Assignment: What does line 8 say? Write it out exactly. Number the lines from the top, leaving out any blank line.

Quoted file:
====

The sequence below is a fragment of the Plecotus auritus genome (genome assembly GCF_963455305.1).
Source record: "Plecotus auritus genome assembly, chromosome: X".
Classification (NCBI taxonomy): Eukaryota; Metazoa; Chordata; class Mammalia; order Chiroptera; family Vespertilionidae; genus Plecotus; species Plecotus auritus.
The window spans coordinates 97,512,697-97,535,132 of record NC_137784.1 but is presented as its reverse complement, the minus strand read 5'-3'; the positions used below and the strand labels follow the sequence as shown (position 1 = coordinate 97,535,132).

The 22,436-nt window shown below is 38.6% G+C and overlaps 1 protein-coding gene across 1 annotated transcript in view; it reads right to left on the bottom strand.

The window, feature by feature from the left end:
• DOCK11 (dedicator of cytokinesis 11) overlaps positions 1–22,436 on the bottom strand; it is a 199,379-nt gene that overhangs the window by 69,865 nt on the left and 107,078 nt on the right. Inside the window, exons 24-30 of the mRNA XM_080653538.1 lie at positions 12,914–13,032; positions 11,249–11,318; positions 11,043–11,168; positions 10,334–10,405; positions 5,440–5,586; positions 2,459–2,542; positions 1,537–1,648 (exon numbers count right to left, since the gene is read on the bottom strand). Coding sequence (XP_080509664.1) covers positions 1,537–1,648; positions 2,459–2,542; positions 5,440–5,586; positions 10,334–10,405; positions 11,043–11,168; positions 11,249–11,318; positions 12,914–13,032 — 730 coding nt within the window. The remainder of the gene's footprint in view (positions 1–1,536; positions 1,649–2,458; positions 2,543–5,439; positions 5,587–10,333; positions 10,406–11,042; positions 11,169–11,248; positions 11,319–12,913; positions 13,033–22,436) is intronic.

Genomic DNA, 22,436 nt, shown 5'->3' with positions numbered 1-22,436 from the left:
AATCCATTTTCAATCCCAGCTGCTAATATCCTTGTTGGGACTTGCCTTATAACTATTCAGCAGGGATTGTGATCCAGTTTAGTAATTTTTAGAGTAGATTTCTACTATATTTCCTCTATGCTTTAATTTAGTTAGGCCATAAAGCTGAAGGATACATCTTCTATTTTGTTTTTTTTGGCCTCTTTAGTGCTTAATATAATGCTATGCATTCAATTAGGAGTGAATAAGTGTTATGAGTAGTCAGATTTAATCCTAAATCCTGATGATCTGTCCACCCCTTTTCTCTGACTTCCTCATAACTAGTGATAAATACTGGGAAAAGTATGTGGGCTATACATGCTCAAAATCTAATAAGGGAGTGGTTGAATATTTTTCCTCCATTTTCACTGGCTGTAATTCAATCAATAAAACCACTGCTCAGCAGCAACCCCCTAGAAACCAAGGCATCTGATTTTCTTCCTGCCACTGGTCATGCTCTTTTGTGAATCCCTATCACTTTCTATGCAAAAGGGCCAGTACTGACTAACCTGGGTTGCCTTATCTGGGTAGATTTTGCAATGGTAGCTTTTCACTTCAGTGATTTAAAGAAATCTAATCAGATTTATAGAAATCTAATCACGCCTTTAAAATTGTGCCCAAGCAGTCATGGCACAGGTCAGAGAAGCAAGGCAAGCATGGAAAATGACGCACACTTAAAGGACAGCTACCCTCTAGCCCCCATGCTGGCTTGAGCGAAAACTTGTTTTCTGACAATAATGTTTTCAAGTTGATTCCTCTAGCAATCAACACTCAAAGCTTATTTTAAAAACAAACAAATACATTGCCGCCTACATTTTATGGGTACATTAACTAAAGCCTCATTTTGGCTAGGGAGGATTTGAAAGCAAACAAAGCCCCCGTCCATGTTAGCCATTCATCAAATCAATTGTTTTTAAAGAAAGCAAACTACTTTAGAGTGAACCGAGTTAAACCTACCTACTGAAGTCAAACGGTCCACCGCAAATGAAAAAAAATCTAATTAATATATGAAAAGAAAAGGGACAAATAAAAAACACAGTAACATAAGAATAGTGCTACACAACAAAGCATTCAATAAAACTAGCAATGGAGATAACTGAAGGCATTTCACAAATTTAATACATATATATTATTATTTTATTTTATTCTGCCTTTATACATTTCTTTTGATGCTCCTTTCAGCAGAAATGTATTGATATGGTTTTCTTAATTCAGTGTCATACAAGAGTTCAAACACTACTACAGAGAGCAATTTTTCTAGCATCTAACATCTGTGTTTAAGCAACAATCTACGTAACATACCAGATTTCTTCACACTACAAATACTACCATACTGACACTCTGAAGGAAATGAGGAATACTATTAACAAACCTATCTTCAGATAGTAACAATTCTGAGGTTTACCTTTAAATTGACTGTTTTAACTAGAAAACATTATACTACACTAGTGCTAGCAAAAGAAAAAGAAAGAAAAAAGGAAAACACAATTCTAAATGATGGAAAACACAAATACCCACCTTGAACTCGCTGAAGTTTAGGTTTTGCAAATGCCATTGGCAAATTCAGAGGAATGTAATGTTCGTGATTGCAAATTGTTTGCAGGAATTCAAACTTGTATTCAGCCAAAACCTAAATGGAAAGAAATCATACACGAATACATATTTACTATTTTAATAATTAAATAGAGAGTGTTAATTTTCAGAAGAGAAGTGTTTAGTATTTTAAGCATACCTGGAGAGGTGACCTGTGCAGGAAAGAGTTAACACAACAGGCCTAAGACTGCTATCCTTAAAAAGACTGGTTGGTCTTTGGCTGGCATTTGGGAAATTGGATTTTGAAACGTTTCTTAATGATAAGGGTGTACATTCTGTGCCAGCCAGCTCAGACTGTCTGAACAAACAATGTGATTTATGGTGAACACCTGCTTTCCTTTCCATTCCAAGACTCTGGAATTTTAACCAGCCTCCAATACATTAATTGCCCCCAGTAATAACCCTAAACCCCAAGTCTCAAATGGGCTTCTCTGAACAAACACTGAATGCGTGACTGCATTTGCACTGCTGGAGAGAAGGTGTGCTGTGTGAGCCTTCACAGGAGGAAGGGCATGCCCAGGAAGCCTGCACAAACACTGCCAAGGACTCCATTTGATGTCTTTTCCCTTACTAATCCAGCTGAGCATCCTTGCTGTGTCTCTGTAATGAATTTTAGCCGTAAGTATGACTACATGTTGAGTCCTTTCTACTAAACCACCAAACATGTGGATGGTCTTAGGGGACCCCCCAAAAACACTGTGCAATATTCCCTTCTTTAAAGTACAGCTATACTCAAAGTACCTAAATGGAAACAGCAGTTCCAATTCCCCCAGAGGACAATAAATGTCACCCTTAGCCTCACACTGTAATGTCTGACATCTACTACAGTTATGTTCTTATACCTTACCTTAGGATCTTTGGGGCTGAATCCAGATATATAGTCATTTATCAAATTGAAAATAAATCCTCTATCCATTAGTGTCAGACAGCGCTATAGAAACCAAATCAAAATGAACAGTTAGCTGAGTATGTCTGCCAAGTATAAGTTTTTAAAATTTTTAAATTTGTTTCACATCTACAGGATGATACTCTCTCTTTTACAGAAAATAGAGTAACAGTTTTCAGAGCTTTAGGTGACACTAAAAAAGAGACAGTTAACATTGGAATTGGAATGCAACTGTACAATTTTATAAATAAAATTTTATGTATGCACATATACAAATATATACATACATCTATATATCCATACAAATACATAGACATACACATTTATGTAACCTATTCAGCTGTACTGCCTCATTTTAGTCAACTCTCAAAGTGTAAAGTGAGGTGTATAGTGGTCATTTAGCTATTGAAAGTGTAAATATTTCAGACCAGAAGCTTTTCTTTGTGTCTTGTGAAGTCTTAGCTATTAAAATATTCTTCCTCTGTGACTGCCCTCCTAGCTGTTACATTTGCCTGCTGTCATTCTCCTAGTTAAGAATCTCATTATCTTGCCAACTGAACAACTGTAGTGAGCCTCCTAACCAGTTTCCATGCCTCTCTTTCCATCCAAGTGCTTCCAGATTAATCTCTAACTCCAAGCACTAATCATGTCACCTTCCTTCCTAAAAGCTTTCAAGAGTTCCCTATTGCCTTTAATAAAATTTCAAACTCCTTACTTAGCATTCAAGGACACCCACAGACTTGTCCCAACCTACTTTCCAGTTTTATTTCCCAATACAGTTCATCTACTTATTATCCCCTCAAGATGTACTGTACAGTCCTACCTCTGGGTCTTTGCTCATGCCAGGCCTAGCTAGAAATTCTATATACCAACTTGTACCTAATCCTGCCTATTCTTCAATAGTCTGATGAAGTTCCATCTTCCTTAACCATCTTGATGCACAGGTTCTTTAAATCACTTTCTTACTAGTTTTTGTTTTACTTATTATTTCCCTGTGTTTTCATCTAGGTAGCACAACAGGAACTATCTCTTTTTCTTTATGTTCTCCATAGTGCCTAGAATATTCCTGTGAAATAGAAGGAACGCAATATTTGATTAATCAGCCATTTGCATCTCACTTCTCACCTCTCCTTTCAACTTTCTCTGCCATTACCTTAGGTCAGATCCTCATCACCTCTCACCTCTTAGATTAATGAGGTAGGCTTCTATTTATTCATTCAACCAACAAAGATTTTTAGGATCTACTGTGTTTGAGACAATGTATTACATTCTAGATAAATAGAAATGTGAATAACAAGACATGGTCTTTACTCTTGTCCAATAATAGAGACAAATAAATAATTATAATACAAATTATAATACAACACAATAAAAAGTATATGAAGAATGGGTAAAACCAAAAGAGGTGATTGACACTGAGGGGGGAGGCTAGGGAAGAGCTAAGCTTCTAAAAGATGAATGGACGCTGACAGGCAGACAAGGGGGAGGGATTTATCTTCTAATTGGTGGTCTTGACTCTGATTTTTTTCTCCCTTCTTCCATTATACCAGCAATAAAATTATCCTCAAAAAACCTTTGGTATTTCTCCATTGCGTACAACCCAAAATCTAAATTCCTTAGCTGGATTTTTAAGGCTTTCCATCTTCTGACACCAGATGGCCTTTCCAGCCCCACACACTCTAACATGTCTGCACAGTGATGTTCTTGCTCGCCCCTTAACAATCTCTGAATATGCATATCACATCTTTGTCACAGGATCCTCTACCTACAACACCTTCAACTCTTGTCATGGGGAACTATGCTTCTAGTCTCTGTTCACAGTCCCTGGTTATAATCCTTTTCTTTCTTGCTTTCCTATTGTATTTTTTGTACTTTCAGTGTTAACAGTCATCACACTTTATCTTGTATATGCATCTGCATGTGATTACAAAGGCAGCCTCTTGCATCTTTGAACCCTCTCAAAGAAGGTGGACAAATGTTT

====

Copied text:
Genomic DNA, 22,436 nt, shown 5'->3' with positions numbered 1-22,436 from the left: